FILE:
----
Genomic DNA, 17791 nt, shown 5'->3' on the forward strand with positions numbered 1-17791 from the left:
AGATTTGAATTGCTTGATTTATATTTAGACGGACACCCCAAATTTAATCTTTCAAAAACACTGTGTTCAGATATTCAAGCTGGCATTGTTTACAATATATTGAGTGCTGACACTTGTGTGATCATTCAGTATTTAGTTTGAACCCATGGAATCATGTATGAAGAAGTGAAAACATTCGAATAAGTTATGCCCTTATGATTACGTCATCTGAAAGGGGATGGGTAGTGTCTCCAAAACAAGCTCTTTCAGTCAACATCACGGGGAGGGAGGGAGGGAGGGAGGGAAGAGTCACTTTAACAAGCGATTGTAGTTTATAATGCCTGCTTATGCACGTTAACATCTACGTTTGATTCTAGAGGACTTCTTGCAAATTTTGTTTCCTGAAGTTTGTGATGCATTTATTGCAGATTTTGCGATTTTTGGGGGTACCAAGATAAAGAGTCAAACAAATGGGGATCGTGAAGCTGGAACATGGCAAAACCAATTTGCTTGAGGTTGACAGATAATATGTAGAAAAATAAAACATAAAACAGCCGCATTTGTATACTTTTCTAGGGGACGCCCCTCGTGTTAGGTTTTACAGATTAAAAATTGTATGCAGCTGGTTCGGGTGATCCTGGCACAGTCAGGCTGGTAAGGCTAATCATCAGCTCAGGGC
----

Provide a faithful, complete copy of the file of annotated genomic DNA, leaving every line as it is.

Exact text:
Genomic DNA, 17791 nt, shown 5'->3' on the forward strand with positions numbered 1-17791 from the left:
AGATTTGAATTGCTTGATTTATATTTAGACGGACACCCCAAATTTAATCTTTCAAAAACACTGTGTTCAGATATTCAAGCTGGCATTGTTTACAATATATTGAGTGCTGACACTTGTGTGATCATTCAGTATTTAGTTTGAACCCATGGAATCATGTATGAAGAAGTGAAAACATTCGAATAAGTTATGCCCTTATGATTACGTCATCTGAAAGGGGATGGGTAGTGTCTCCAAAACAAGCTCTTTCAGTCAACATCACGGGGAGGGAGGGAGGGAGGGAGGGAAGAGTCACTTTAACAAGCGATTGTAGTTTATAATGCCTGCTTATGCACGTTAACATCTACGTTTGATTCTAGAGGACTTCTTGCAAATTTTGTTTCCTGAAGTTTGTGATGCATTTATTGCAGATTTTGCGATTTTTGGGGGTACCAAGATAAAGAGTCAAACAAATGGGGATCGTGAAGCTGGAACATGGCAAAACCAATTTGCTTGAGGTTGACAGATAATATGTAGAAAAATAAAACATAAAACAGCCGCATTTGTATACTTTTCTAGGGGACGCCCCTCGTGTTAGGTTTTACAGATTAAAAATTGTATGCAGCTGGTTCGGGTGATCCTGGCACAGTCAGGCTGGTAAGGCTAATCATCAGCTCAGGGC